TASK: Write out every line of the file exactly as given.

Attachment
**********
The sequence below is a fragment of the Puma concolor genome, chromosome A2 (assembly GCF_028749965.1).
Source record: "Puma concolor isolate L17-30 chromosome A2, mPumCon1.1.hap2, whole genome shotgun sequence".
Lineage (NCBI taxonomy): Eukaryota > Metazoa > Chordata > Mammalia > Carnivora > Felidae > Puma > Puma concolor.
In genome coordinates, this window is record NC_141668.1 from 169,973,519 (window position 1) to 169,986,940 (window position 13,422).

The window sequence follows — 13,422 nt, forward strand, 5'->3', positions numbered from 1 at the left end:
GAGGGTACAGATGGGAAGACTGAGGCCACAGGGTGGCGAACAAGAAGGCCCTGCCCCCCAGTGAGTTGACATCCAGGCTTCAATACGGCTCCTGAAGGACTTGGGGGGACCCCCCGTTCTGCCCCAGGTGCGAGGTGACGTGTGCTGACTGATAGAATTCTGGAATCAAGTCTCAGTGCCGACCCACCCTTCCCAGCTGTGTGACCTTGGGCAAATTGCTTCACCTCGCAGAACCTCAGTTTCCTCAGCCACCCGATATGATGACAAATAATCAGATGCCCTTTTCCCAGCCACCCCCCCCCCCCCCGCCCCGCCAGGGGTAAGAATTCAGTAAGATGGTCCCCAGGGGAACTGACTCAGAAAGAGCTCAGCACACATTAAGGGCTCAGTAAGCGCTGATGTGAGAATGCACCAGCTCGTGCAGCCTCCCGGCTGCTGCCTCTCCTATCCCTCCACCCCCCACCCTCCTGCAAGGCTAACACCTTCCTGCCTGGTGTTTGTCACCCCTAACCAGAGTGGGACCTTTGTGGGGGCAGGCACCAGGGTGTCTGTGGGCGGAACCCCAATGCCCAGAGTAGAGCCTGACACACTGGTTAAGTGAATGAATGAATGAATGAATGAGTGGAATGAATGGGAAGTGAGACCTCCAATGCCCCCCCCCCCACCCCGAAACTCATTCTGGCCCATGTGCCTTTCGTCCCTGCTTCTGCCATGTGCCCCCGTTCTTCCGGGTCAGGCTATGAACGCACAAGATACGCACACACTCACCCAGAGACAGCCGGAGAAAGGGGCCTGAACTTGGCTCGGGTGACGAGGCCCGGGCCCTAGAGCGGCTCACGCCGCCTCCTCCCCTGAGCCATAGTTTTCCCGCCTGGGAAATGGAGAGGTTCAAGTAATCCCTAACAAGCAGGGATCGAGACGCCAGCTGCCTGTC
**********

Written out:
The sequence below is a fragment of the Puma concolor genome, chromosome A2 (assembly GCF_028749965.1).
Source record: "Puma concolor isolate L17-30 chromosome A2, mPumCon1.1.hap2, whole genome shotgun sequence".
Lineage (NCBI taxonomy): Eukaryota > Metazoa > Chordata > Mammalia > Carnivora > Felidae > Puma > Puma concolor.
In genome coordinates, this window is record NC_141668.1 from 169,973,519 (window position 1) to 169,986,940 (window position 13,422).

The window sequence follows — 13,422 nt, forward strand, 5'->3', positions numbered from 1 at the left end:
GAGGGTACAGATGGGAAGACTGAGGCCACAGGGTGGCGAACAAGAAGGCCCTGCCCCCCAGTGAGTTGACATCCAGGCTTCAATACGGCTCCTGAAGGACTTGGGGGGACCCCCCGTTCTGCCCCAGGTGCGAGGTGACGTGTGCTGACTGATAGAATTCTGGAATCAAGTCTCAGTGCCGACCCACCCTTCCCAGCTGTGTGACCTTGGGCAAATTGCTTCACCTCGCAGAACCTCAGTTTCCTCAGCCACCCGATATGATGACAAATAATCAGATGCCCTTTTCCCAGCCACCCCCCCCCCCCCCGCCCCGCCAGGGGTAAGAATTCAGTAAGATGGTCCCCAGGGGAACTGACTCAGAAAGAGCTCAGCACACATTAAGGGCTCAGTAAGCGCTGATGTGAGAATGCACCAGCTCGTGCAGCCTCCCGGCTGCTGCCTCTCCTATCCCTCCACCCCCCACCCTCCTGCAAGGCTAACACCTTCCTGCCTGGTGTTTGTCACCCCTAACCAGAGTGGGACCTTTGTGGGGGCAGGCACCAGGGTGTCTGTGGGCGGAACCCCAATGCCCAGAGTAGAGCCTGACACACTGGTTAAGTGAATGAATGAATGAATGAATGAGTGGAATGAATGGGAAGTGAGACCTCCAATGCCCCCCCCCCCACCCCGAAACTCATTCTGGCCCATGTGCCTTTCGTCCCTGCTTCTGCCATGTGCCCCCGTTCTTCCGGGTCAGGCTATGAACGCACAAGATACGCACACACTCACCCAGAGACAGCCGGAGAAAGGGGCCTGAACTTGGCTCGGGTGACGAGGCCCGGGCCCTAGAGCGGCTCACGCCGCCTCCTCCCCTGAGCCATAGTTTTCCCGCCTGGGAAATGGAGAGGTTCAAGTAATCCCTAACAAGCAGGGATCGAGACGCCAGCTGCCTGTC